Thus, complementary goods are the exact opposite of substitute goods and they show negative cross-elasticity with respect to each other. When the price of one good falls, the demand of its complement increases. Thus, the demands of the two complements are linked to each other- the rise in demand of one leads to increase in demand of the other and vice-versa. Similar is the case with their prices. However, with substitute goods, the price and demand of one is inversely linked to the prices and demand of the other. Greater the price of one, lesser will be the price of the other.
The graph shows the effect on the demand of tea when the price of its complementary good (sugar) increases. Other examples of complementary products would be: printers and printer cartridges, DVD and DVD players, peanut butter and jelly.
A perfect complement is one that has to be consumed with another product. The indifference curves of such products will be at right angles to each other, e.g., left shoes and right shoes.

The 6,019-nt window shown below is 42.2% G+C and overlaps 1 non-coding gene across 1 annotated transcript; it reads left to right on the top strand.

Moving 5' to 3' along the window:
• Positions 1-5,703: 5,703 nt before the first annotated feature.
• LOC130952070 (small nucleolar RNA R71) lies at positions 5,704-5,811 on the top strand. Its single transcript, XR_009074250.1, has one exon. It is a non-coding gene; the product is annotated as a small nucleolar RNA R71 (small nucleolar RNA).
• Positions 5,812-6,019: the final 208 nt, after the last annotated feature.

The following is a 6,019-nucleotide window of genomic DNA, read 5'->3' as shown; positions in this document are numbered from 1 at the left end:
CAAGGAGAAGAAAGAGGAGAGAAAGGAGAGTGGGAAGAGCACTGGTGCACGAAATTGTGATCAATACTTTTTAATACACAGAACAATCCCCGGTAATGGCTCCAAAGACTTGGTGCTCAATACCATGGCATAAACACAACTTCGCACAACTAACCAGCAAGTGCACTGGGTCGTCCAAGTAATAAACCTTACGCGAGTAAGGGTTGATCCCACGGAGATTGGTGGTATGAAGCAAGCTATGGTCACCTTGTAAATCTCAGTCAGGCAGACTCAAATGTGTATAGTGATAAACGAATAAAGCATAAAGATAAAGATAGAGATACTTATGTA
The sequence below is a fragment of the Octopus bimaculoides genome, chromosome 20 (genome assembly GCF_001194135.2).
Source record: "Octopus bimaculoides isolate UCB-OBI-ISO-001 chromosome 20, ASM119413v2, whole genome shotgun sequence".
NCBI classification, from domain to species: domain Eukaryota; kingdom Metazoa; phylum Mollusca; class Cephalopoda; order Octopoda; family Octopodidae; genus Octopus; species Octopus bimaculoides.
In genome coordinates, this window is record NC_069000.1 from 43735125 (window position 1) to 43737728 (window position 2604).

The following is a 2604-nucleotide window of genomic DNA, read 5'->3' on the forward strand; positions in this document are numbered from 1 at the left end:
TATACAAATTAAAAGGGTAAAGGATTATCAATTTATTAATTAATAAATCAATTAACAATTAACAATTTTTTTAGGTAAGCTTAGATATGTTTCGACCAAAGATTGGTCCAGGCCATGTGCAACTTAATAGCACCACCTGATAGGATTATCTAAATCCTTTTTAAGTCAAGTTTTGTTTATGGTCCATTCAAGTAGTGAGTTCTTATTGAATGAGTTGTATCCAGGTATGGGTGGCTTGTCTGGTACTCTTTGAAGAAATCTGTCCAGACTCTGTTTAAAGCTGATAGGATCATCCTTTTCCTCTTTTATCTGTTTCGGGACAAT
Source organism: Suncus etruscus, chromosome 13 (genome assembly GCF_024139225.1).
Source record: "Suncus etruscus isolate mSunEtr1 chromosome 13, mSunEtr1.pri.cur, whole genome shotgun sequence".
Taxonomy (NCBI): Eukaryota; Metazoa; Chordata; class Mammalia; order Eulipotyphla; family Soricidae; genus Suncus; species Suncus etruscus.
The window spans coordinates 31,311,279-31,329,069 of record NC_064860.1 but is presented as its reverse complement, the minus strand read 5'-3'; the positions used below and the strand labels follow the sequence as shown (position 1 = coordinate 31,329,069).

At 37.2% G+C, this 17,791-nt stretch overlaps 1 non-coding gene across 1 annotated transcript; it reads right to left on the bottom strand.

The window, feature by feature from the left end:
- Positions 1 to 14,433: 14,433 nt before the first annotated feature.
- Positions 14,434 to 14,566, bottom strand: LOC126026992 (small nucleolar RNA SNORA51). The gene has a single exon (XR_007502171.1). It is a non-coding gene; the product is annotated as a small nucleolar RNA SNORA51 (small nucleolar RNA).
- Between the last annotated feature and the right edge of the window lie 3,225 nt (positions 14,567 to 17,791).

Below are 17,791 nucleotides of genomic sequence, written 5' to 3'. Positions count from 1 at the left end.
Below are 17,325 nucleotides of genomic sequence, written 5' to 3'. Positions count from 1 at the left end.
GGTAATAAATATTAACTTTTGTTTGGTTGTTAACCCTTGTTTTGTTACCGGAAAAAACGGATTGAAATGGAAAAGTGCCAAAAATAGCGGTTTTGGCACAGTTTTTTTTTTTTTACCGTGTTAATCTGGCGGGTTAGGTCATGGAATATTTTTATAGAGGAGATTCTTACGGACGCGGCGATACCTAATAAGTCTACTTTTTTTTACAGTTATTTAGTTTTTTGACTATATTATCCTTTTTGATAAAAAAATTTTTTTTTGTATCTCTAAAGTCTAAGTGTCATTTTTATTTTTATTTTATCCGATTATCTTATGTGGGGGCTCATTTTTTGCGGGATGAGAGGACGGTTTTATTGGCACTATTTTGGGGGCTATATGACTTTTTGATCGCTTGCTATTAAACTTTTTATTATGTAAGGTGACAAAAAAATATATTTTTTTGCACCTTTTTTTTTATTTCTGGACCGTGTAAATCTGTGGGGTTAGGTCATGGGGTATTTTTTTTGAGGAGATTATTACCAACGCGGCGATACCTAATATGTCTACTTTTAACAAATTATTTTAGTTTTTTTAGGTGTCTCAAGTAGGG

Complementary goods give the companies additional marketing power. As customers have nowhere else to go, it allows vendor lock-in because of the high switching costs. Some pricing strategies popular for complementary goods are:
i) Pricing the base good at relatively lower price to the complementary good, allowing easy entry for the consumers, e.g., printers and jet cartridges
ii) Pricing the base good at relatively higher price to the complementary good, allowing barriers to entry for the consumers, e.g., the entry fees to a theme park and the fees for individual rides inside the park.